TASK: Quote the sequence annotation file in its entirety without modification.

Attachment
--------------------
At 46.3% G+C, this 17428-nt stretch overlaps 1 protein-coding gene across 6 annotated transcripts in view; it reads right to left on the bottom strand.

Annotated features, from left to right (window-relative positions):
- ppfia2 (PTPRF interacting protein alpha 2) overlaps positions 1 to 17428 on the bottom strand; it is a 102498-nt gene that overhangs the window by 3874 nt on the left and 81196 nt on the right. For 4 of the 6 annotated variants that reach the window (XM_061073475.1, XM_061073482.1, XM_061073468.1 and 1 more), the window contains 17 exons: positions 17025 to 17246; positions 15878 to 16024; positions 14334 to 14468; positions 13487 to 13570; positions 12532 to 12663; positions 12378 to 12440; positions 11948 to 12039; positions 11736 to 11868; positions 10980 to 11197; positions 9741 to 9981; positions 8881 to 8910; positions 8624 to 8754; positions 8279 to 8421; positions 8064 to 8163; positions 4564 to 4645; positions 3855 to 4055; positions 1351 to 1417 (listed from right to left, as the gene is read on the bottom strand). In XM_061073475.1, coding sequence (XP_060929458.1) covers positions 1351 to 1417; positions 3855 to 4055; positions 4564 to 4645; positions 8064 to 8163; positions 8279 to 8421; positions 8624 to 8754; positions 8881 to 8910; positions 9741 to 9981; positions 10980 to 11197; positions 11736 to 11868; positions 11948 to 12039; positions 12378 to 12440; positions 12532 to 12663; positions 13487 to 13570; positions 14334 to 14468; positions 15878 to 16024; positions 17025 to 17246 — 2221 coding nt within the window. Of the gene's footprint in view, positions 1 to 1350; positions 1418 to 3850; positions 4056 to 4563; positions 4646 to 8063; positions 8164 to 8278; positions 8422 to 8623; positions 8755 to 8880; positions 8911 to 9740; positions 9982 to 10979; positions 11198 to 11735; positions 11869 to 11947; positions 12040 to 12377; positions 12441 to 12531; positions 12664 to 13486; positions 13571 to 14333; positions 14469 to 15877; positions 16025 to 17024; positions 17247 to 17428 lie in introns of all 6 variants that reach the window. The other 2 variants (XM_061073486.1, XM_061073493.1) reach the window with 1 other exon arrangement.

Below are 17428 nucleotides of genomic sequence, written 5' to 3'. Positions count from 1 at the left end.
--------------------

At 46.3% G+C, this 17428-nt stretch overlaps 1 protein-coding gene across 6 annotated transcripts in view; it reads right to left on the bottom strand.

Annotated features, from left to right (window-relative positions):
- ppfia2 (PTPRF interacting protein alpha 2) overlaps positions 1 to 17428 on the bottom strand; it is a 102498-nt gene that overhangs the window by 3874 nt on the left and 81196 nt on the right. For 4 of the 6 annotated variants that reach the window (XM_061073475.1, XM_061073482.1, XM_061073468.1 and 1 more), the window contains 17 exons: positions 17025 to 17246; positions 15878 to 16024; positions 14334 to 14468; positions 13487 to 13570; positions 12532 to 12663; positions 12378 to 12440; positions 11948 to 12039; positions 11736 to 11868; positions 10980 to 11197; positions 9741 to 9981; positions 8881 to 8910; positions 8624 to 8754; positions 8279 to 8421; positions 8064 to 8163; positions 4564 to 4645; positions 3855 to 4055; positions 1351 to 1417 (listed from right to left, as the gene is read on the bottom strand). In XM_061073475.1, coding sequence (XP_060929458.1) covers positions 1351 to 1417; positions 3855 to 4055; positions 4564 to 4645; positions 8064 to 8163; positions 8279 to 8421; positions 8624 to 8754; positions 8881 to 8910; positions 9741 to 9981; positions 10980 to 11197; positions 11736 to 11868; positions 11948 to 12039; positions 12378 to 12440; positions 12532 to 12663; positions 13487 to 13570; positions 14334 to 14468; positions 15878 to 16024; positions 17025 to 17246 — 2221 coding nt within the window. Of the gene's footprint in view, positions 1 to 1350; positions 1418 to 3850; positions 4056 to 4563; positions 4646 to 8063; positions 8164 to 8278; positions 8422 to 8623; positions 8755 to 8880; positions 8911 to 9740; positions 9982 to 10979; positions 11198 to 11735; positions 11869 to 11947; positions 12040 to 12377; positions 12441 to 12531; positions 12664 to 13486; positions 13571 to 14333; positions 14469 to 15877; positions 16025 to 17024; positions 17247 to 17428 lie in introns of all 6 variants that reach the window. The other 2 variants (XM_061073486.1, XM_061073493.1) reach the window with 1 other exon arrangement.

Below are 17428 nucleotides of genomic sequence, written 5' to 3'. Positions count from 1 at the left end.